The new source of islet cells

October 25, 2007

The shortage of islet cells limits the development of islet transplantation. One new approach was reported in the October 21 issue of the World Journal of Gastroenterology because of its great significance in enhancing the output of islet cells. This article will undoubtedly bring benefit to diabetic patients.

The article describes the differentiation of rat pancreatic ductal epithelial cells into insulin-producing cells by the transfection of PDX-1. In recent years, though great efforts have been made to differentiate embryonic stem cells, pancreatic ductal epithelial multipotent progenitor cells and bone marrow stem cells into islet cells, the process of cell differentiation and growth is long. Moreover, the amount of islet cells of differentiation, and the insulin released by islets, is not enough to meet the clinical needs.

To shorten the process of differentiation and enhance the output of insulin-producing cells and increase the amount of insulin-releasing, Dr Liu et al. transfected PDX-1 into primary pancreatic ductal epithelial cells and then differentiated the transfected cells into insulin-producing cells. In contrast, the expression of PDX-1 and insulin mRNA and protein were detectable in the transfected cells. Endogenous PDX-1 might play an important role during differentiation and the transfected cells can produce more insulin-releasing cells and release more insulin after induction.

The results of this study suggest a promising future for many diabetic patients who need islets transplantation. Due to the high percentage of diabetes mellitus and severe complications around the world, this case reported by Dr. Liu et al. is surely worth the attention of the researchers of diabetes.

Source: World Journal of Gastroenterology

Explore further: Functional nerve cells from skin cells

Related Stories

Functional nerve cells from skin cells

May 21, 2014

A new method of generating mature nerve cells from skin cells could greatly enhance understanding of neurodegenerative diseases, and could accelerate the development of new drugs and stem cell-based regenerative medicine.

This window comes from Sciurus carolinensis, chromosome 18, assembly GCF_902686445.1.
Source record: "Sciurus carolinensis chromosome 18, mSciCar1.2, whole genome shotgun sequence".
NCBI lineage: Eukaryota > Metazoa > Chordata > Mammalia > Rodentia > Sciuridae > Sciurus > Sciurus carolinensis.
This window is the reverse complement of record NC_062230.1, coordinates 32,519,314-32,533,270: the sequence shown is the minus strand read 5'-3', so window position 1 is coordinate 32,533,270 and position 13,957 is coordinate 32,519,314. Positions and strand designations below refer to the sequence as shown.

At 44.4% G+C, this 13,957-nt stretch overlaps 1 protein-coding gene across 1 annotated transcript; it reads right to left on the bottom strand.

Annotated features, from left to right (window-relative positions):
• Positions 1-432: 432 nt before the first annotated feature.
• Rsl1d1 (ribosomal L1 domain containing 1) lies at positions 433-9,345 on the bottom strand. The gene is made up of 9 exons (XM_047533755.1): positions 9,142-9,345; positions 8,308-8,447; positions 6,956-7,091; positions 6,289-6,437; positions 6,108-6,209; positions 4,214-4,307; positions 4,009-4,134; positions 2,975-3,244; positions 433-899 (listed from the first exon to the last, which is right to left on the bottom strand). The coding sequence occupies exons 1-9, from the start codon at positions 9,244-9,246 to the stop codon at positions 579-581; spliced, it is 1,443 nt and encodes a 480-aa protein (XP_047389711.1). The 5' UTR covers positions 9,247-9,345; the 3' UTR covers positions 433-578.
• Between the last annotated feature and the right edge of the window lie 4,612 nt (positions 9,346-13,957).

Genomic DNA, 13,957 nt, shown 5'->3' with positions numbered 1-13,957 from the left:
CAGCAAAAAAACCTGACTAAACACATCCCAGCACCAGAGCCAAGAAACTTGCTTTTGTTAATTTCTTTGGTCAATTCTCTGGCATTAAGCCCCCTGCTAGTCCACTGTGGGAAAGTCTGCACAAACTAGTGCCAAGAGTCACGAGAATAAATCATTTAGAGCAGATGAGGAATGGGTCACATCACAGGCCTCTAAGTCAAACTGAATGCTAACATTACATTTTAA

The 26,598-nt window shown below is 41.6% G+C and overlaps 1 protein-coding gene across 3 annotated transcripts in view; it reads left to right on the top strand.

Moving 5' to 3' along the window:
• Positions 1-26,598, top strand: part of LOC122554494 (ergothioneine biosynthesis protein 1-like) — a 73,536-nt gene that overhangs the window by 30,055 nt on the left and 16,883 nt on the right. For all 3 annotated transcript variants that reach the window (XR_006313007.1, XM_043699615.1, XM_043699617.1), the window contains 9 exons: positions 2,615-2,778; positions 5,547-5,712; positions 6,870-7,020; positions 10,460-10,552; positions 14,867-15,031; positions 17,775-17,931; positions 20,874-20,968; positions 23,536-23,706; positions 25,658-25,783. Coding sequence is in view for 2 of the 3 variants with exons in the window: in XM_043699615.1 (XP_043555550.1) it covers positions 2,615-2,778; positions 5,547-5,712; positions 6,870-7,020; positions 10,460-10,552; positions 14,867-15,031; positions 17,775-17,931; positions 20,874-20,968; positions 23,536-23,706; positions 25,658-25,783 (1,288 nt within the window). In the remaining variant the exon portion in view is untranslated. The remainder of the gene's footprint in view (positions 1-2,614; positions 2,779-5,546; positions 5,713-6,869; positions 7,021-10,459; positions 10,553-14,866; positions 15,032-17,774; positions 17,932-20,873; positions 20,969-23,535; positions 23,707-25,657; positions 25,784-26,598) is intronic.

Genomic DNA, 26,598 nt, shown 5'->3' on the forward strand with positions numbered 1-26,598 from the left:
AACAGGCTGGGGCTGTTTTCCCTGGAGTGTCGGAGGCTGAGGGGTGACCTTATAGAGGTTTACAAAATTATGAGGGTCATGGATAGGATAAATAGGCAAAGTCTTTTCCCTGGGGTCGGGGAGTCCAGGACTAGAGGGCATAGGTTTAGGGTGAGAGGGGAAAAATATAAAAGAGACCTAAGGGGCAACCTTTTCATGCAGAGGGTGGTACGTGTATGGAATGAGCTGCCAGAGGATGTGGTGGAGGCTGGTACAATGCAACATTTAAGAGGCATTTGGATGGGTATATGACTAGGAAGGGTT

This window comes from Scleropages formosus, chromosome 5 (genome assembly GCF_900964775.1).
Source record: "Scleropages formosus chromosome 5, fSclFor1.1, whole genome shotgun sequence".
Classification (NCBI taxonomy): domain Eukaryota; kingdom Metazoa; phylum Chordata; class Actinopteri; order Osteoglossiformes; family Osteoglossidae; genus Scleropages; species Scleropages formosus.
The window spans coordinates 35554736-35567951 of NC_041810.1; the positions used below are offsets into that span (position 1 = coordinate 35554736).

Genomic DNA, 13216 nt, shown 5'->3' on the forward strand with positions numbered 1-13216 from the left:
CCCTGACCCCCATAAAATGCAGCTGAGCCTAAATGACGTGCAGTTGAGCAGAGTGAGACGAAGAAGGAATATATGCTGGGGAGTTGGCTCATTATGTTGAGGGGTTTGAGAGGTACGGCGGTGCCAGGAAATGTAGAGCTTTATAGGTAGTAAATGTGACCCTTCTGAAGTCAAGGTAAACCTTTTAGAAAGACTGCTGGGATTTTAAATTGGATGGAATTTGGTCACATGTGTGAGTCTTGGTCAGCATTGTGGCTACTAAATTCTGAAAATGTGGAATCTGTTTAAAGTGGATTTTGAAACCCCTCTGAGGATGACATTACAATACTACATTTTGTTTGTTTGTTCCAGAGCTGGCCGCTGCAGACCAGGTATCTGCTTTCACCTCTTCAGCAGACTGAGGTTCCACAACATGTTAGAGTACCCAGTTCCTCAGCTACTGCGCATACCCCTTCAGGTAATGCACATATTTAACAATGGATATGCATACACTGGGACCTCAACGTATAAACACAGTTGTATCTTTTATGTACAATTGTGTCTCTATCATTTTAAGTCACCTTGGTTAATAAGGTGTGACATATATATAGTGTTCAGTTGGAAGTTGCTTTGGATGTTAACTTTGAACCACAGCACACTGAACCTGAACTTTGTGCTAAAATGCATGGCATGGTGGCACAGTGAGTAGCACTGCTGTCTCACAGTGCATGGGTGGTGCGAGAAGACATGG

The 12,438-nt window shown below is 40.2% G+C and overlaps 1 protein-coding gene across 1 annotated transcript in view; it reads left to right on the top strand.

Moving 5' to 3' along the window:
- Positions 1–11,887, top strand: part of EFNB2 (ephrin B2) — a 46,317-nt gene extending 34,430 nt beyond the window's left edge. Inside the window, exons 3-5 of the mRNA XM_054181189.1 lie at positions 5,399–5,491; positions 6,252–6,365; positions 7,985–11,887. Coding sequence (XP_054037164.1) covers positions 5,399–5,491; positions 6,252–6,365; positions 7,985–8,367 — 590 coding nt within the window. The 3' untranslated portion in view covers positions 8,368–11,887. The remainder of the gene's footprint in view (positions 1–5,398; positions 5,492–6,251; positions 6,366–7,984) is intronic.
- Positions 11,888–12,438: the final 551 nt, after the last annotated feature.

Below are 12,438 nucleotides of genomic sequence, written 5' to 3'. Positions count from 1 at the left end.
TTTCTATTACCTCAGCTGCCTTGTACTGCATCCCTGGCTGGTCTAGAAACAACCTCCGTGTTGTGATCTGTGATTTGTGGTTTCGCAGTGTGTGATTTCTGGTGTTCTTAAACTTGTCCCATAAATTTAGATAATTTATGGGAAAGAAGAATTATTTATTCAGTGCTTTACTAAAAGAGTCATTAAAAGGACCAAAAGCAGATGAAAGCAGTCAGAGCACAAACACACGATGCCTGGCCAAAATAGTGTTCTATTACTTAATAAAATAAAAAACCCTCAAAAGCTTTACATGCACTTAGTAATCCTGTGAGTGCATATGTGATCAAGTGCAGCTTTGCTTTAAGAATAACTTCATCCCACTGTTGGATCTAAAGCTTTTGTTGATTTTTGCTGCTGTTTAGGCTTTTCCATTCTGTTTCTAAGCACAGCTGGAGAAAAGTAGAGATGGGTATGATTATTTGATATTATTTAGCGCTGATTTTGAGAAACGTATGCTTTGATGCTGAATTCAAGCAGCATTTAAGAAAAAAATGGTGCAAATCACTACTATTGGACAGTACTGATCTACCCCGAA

Stem cells develop best in 3-D

November 21, 2012

Scientists from The Danish Stem Cell Center (DanStem) at the University of Copenhagen are contributing important knowledge about how stem cells develop best into insulin-producing cells. In the long term this new knowledge ...

Treating vascular disorders with a cell-based strategy

October 18, 2012

A research team at Weill Cornell Medical College has discovered a way to utilize diagnostic prenatal amniocentesis cells, reprogramming them into abundant and stable endothelial cells capable of regenerating damaged blood ...

Bioengineers reprogram muscles to combat degeneration

September 22, 2011

Researchers at the University of California, Berkeley, have turned back the clock on mature muscle tissue, coaxing it back to an earlier stem cell stage to form new muscle. Moreover, they showed in mice that the newly reprogrammed ...

Researchers engineer adult stem cells that do not age

September 22, 2010

(PhysOrg.com) -- Biomedical researchers at the University at Buffalo have engineered adult stem cells that scientists can grow continuously in culture, a discovery that could speed development of cost-effective treatments ...

Recommended for you

Machine Translates Thoughts into Speech in Real Time

December 21, 2009

(PhysOrg.com) -- By implanting an electrode into the brain of a person with locked-in syndrome, scientists have demonstrated how to wirelessly transmit neural signals to a speech synthesizer. The "thought-to-speech" process ...

Quantum Theory May Explain Wishful Thinking

April 14, 2009

(PhysOrg.com) -- Humans don’t always make the most rational decisions. As studies have shown, even when logic and reasoning point in one direction, sometimes we chose the opposite route, motivated by personal bias or simply ...

0 comments

Please sign in to add a comment. Registration is free, and takes less than a minute. Read more

Click here to reset your password.
Sign in to get notified via email when new comments are made.